Some women are taking matters into their own hands. (Photo: Getty Images)
Yesterday, officials at Brown University in Rhode Island ruled that two of the school’s fraternities, Phi Kappa Psi and Sigma Chi, had “created environments that facilitated sexual misconduct” at fraternity house events.
As a result, Phi Kappa Psi will no longer be recognized by the university as an official member of its Greek system, resulting in the loss of the fraternity’s on-campus housing. Phi Kappa Psi had hosted a party in October during which two women were given drinks containing date-rape drugs and one was then sexually assaulted. Brown officials said the assault was non-consensual contact that did not happen at the fraternity and did not involve a fraternity member, but was the result of the student’s incapacitation.
Sigma Chi also hosted an unregistered party in October at which a student claims to have been assaulted. The victim, however, was unable to identify her assailant, and Sigma Chi will remain on probation with suspended privileges until the beginning of the fall 2016 semester.
Brown University joins the long list of college campuses with open rape cases — an urgent trend that is expected to be addressed by President Obama in his State of the Union address on Tuesday, January 20th, after Columbia University activist Emma Sulkowicz, who alleges that she was raped as a sophomore, was asked to attend the event with Michelle Obama.
But now, some sororities are taking matters into their own hands.
A new trend in Greek social life is emerging across campuses nationwide, with sorority houses electing to host their own house parties. The sororities hope that by hosting their own social events, they will be able to create a safer environment for women and reduce the chances of female attendees becoming the victims of sexual assault, reports the New York Times.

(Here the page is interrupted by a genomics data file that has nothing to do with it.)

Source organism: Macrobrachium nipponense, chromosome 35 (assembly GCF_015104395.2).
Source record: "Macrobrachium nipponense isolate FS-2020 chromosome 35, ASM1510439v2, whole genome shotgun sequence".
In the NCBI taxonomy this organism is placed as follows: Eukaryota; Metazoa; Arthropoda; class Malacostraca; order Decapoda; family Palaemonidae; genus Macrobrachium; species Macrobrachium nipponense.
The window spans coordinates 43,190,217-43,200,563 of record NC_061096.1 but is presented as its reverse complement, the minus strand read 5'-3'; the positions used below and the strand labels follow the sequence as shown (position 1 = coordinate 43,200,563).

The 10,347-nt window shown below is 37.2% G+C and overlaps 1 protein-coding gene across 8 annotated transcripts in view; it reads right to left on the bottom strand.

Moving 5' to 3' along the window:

Traditionally, these types of events are held exclusively at fraternities.
It is a commonly upheld “myth” that sororities must remain dry as a result of long-standing brothel laws, which declared that serving alcohol in any home with more than four women qualifies the residence as a place of prostitution. This is inaccurate, according to the New York Times article, as the absence of alcohol at sorority houses “has always resulted from the voluntary policy of each of the 26 sororities in the National Panhellenic Conference to preserve more placid living environments with lower insurance premiums.”
According to the New York Times report, most sororities currently pay insurance premiums of $25 to $50 a member, whereas fraternities typically pay approximately $160 a member as a result of the frequent presence of parties with alcohol on their premises.
“I think it makes complete sense for sororities to do this to help protect their members,” says Alyssa Peterson, a policy organizer with Know Your IX, a grassroots campaign run by survivor-activists and allies to end campus sexual violence. “It helps reduce the power dynamic where men set the terms of social engagement on campus, and it provides an opportunity for sororities to collectively ban known rapists from events and hold them accountable through social systems.”
And yet, while this emerging trend among Greek women seems like a promising step, it’s far from a panacea.
“This reminds me of how women’s lives are circumscribed,” continues Peterson. “It’s sad that women aren’t safe at fraternity houses, and…it doesn’t remove the onus on fraternity men to not rape. It also doesn’t necessarily protect male and genderqueer students who don’t belong to sororities.”
It remains to be seen whether President Obama will address the issue of campus sexual assault in his speech tonight, but safe to say, colleges across America will be watching.
What do you think? Would allowing sororities to host college parties help prevent sexual misconduct? Tell us in the comments, below.